IEA Warns of Oil Market Uncertainty as Israel-Hamas Conflict Persists

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The International Energy Agency (IEA) warned on Thursday that oil markets are likely to remain on edge as the Israel-Hamas conflict persists, with investors closely monitoring the potential for output disruption in the Middle East.

In its latest monthly oil market report, the IEA said that while the conflict had not yet had a direct impact on physical supply, energy market participants would "remain on tenterhooks" as the crisis unfolds.

"The Middle East conflict is fraught with uncertainty and events are fast developing," the IEA said in its report. "Against a backdrop of tightly balanced oil markets anticipated by the IEA for some time, the international community will remain laser focused on risks to the region's oil flows."

The IEA noted a "sharp escalation in geopolitical risk," and said it would continue to closely monitor oil markets and "stands ready to act if necessary to ensure markets remain adequately supplied."

In the event of an abrupt oil supply shortage, the IEA's response includes member countries releasing emergency stocks and/or implementing demand restraint measures.

Israel is not a major oil producer and no major oil infrastructure runs close to the Gaza Strip. However, the Middle East accounts for more than one third of global seaborne oil trade, and the Israel-Hamas conflict has ratcheted up fears the fighting may affect regional energy production.

The IEA report comes as the Israel-Hamas conflict enters its sixth day and follows a devastating and coordinated assault from Palestinian militant group Hamas on southern Israel over the weekend. Israel has since pulverized Gaza with airstrikes and is expected to launch a ground offensive against Hamas in the region in the coming days.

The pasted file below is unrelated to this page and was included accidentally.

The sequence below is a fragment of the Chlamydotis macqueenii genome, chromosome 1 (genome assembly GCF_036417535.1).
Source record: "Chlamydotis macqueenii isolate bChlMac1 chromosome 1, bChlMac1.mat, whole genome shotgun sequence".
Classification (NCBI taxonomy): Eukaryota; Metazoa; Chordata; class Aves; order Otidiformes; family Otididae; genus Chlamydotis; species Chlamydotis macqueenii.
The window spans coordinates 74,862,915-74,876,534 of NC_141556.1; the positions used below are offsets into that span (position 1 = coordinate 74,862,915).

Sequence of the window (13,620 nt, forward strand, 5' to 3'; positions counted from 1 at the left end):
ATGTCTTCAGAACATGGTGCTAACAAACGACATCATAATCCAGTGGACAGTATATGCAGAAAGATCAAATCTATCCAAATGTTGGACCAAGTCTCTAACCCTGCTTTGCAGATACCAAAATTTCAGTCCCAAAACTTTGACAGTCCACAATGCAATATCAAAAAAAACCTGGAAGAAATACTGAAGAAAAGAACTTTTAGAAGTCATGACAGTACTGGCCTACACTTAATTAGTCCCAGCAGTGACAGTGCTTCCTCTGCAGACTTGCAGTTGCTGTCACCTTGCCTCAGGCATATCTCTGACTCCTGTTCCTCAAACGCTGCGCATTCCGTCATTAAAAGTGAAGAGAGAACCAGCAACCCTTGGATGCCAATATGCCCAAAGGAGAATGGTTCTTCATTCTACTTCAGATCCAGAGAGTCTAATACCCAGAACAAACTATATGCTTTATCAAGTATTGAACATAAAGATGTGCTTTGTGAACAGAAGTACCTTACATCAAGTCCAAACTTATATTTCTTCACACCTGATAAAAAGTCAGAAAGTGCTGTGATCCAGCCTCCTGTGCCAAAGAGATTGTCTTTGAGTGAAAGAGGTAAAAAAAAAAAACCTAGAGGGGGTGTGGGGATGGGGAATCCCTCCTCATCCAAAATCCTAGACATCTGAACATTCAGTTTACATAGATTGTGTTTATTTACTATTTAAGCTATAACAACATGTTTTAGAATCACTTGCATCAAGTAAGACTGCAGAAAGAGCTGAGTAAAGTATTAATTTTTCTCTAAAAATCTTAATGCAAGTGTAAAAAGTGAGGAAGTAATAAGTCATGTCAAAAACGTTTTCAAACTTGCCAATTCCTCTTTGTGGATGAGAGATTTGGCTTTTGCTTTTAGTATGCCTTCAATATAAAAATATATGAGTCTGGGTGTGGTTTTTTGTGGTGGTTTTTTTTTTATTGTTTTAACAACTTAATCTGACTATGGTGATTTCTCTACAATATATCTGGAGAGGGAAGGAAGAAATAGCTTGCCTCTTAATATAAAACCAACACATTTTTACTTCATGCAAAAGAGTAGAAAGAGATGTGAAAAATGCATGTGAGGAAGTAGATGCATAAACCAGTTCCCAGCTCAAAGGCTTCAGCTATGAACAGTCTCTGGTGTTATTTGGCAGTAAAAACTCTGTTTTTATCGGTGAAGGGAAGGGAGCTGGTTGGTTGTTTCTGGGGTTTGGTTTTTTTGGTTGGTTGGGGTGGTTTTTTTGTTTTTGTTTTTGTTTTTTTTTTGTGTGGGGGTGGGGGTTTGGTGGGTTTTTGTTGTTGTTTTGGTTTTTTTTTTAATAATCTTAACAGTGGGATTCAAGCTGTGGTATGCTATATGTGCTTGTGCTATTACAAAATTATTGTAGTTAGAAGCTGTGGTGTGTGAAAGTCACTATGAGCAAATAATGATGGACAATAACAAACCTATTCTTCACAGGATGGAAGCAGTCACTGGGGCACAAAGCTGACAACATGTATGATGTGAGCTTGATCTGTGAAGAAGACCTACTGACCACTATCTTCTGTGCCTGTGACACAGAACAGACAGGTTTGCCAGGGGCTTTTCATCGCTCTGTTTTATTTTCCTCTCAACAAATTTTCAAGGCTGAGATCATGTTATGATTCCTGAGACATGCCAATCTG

Israel has also ordered the "complete siege" of the Gaza Strip, seeking to stop the supply of electricity, food, water and fuel to the already blockaded population of roughly 2.3 million people.

As a result of the ongoing Israeli-Hamas war, at least 1,200 Israelis have been killed, with more than 2,700 injured, according to Israel's military. Meanwhile, the Palestinian Ministry of Health says 1,203 people in Gaza have been killed, with 5,763 injured.

Oil markets have reacted cautiously to the Israel-Hamas conflict so far. When oil markets opened following the surprise attack by Hamas on Israel on Oct. 7, traders priced in a $3 to $4 risk premium. However, prices have since stabilized.

Crude futures traded higher on Thursday, with international benchmark Brent crude futures with December expiry trading 0.9% higher at $86.59 per barrel at around 9:30 a.m. London time, while front-month November U.S. West Texas Intermediate crude futures rose 0.7% to trade at $84.06 per barrel.

Analysts say that investors are reluctant to push oil prices higher too quickly given the uncertain outlook for the global economy. The COVID-19 pandemic continues to weigh on economic growth, and there are concerns that central bank interest rate hikes could lead to a recession.

However, analysts also warn that oil prices could spike significantly if the Israel-Hamas conflict escalates and leads to a disruption in oil supplies from the Middle East.

The IEA has said that it is ready to respond if there is a disruption to oil supplies from the Middle East. The agency has a stockpile of around 1.5 billion barrels of oil, which it can release to help stabilize markets.

The IEA also has a number of other tools at its disposal, such as demand restraint measures and coordinated action with OPEC and other oil producers.

However, the IEA has warned that its tools are limited, and that it cannot prevent oil prices from rising significantly if there is a major supply disruption.

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